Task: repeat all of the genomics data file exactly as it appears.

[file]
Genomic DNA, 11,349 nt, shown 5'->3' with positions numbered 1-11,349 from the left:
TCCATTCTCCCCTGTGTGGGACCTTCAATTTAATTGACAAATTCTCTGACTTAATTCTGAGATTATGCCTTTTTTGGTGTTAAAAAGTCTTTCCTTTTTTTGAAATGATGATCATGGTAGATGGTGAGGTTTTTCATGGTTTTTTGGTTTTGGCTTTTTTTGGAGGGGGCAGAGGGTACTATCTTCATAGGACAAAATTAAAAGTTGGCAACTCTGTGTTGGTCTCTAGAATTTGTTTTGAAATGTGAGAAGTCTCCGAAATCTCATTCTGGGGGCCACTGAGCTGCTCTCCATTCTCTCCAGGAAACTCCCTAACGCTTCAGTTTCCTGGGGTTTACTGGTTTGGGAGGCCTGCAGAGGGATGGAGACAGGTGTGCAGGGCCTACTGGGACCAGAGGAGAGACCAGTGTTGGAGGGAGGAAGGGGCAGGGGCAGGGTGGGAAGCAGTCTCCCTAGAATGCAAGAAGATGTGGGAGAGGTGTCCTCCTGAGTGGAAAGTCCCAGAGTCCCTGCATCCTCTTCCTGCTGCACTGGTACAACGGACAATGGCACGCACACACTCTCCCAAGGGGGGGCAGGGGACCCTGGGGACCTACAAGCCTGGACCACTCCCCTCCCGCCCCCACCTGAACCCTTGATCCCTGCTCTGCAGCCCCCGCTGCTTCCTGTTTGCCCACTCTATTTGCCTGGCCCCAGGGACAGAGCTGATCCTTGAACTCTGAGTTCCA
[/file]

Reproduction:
Genomic DNA, 11,349 nt, shown 5'->3' with positions numbered 1-11,349 from the left:
TCCATTCTCCCCTGTGTGGGACCTTCAATTTAATTGACAAATTCTCTGACTTAATTCTGAGATTATGCCTTTTTTGGTGTTAAAAAGTCTTTCCTTTTTTTGAAATGATGATCATGGTAGATGGTGAGGTTTTTCATGGTTTTTTGGTTTTGGCTTTTTTTGGAGGGGGCAGAGGGTACTATCTTCATAGGACAAAATTAAAAGTTGGCAACTCTGTGTTGGTCTCTAGAATTTGTTTTGAAATGTGAGAAGTCTCCGAAATCTCATTCTGGGGGCCACTGAGCTGCTCTCCATTCTCTCCAGGAAACTCCCTAACGCTTCAGTTTCCTGGGGTTTACTGGTTTGGGAGGCCTGCAGAGGGATGGAGACAGGTGTGCAGGGCCTACTGGGACCAGAGGAGAGACCAGTGTTGGAGGGAGGAAGGGGCAGGGGCAGGGTGGGAAGCAGTCTCCCTAGAATGCAAGAAGATGTGGGAGAGGTGTCCTCCTGAGTGGAAAGTCCCAGAGTCCCTGCATCCTCTTCCTGCTGCACTGGTACAACGGACAATGGCACGCACACACTCTCCCAAGGGGGGGCAGGGGACCCTGGGGACCTACAAGCCTGGACCACTCCCCTCCCGCCCCCACCTGAACCCTTGATCCCTGCTCTGCAGCCCCCGCTGCTTCCTGTTTGCCCACTCTATTTGCCTGGCCCCAGGGACAGAGCTGATCCTTGAACTCTGAGTTCCA